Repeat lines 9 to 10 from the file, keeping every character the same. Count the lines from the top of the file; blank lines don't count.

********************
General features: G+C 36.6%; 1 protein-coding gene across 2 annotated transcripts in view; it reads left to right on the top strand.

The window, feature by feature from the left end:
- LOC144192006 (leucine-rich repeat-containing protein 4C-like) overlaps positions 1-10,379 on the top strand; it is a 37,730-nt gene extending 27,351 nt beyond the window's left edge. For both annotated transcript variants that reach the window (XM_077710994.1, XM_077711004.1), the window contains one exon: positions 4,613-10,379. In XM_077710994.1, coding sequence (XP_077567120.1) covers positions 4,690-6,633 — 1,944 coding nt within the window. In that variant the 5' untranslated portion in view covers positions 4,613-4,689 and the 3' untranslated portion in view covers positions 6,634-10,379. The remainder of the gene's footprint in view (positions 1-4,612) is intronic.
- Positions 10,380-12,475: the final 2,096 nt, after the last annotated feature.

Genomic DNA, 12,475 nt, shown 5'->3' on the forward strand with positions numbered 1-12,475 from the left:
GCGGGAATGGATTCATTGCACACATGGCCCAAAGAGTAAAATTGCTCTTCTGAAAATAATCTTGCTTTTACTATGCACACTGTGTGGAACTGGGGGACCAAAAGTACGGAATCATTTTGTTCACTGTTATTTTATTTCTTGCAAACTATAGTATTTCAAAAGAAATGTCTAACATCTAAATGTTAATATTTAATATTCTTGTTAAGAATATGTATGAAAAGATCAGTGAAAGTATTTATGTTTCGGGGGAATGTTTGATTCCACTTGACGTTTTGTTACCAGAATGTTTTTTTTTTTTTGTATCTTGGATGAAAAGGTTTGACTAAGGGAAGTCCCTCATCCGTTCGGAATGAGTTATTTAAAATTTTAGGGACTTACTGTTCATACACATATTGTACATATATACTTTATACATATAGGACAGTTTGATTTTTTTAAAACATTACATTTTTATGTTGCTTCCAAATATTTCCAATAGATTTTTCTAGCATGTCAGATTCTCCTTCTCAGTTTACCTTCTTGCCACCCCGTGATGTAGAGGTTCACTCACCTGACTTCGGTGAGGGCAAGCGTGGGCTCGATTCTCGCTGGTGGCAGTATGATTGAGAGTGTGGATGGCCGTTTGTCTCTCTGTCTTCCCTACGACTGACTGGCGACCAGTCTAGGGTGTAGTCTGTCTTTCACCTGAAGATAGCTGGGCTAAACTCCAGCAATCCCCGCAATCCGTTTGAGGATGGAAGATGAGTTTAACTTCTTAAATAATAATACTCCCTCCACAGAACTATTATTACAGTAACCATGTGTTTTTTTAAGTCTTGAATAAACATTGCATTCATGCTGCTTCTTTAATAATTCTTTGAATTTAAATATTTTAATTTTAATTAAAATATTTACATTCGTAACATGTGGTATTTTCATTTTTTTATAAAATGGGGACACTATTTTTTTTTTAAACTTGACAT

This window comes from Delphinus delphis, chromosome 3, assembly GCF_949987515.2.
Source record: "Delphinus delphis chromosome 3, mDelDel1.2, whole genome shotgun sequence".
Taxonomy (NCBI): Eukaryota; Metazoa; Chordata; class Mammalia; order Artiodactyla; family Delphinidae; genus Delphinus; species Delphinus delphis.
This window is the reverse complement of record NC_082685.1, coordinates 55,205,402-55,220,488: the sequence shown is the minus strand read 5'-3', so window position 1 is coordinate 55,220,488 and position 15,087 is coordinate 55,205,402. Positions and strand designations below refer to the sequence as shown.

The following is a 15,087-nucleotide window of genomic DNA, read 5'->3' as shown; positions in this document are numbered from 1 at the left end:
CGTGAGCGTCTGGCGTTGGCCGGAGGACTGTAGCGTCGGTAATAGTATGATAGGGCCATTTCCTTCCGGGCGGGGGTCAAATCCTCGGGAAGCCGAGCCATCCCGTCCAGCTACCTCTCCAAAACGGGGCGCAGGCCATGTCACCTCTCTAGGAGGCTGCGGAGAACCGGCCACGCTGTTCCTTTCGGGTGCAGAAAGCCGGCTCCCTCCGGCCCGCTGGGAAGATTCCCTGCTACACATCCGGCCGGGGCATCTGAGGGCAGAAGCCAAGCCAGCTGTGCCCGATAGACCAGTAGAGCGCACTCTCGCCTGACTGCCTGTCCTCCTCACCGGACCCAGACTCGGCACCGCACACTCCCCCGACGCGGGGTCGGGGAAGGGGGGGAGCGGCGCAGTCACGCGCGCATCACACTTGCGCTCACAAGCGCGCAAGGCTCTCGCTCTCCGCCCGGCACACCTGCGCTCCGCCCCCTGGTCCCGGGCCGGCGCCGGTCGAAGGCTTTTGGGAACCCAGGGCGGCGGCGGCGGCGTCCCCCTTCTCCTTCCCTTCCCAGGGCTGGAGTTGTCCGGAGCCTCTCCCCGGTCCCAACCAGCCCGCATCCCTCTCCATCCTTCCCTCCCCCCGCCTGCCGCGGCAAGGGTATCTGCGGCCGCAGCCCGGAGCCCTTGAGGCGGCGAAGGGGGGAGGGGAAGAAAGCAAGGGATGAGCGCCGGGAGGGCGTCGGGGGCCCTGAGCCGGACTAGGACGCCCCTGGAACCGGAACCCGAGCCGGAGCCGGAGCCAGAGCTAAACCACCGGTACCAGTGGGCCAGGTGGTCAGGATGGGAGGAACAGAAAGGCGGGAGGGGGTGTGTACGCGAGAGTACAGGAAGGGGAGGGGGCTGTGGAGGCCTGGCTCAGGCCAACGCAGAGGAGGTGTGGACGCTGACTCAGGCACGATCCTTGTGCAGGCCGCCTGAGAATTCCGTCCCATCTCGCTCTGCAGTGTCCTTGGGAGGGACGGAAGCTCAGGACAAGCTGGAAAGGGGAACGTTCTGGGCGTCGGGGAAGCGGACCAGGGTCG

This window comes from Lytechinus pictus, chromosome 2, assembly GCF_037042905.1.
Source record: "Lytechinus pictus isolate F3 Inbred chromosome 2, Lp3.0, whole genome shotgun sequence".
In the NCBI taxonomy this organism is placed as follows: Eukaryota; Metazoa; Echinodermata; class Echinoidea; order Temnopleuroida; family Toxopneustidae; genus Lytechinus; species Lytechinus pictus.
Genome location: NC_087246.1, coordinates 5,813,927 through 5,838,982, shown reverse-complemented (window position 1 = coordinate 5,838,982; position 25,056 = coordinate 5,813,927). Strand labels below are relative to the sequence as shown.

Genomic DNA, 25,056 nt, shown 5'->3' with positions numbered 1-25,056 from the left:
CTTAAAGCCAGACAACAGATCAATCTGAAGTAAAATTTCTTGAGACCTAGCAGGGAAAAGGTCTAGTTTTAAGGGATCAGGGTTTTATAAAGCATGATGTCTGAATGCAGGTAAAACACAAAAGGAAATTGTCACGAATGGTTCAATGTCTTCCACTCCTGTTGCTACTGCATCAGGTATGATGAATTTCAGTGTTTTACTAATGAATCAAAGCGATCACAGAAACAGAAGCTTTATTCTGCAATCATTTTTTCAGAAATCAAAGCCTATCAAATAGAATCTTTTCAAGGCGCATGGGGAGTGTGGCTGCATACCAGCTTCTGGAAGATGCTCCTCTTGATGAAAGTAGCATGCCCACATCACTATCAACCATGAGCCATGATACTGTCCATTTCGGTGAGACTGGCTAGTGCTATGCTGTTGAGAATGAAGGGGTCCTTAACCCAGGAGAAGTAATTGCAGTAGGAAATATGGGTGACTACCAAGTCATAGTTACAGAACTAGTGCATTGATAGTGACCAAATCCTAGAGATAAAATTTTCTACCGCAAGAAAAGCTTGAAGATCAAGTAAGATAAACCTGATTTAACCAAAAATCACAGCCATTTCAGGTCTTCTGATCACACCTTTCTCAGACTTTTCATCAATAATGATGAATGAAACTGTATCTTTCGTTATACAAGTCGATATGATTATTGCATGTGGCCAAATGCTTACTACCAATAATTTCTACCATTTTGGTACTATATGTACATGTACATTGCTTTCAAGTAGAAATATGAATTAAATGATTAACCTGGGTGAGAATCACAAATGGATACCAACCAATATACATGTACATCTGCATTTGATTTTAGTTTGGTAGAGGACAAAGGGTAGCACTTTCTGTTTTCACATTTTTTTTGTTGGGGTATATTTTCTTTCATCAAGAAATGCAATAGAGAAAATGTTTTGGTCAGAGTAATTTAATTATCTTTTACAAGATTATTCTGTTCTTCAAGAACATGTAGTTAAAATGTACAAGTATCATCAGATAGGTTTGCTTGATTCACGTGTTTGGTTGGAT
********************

Taxonomy (NCBI): Eukaryota; Metazoa; Chordata; class Mammalia; order Artiodactyla; family Delphinidae; genus Delphinus; species Delphinus delphis.
This window is the reverse complement of record NC_082685.1, coordinates 55,205,402-55,220,488: the sequence shown is the minus strand read 5'-3', so window position 1 is coordinate 55,220,488 and position 15,087 is coordinate 55,205,402. Positions and strand designations below refer to the sequence as shown.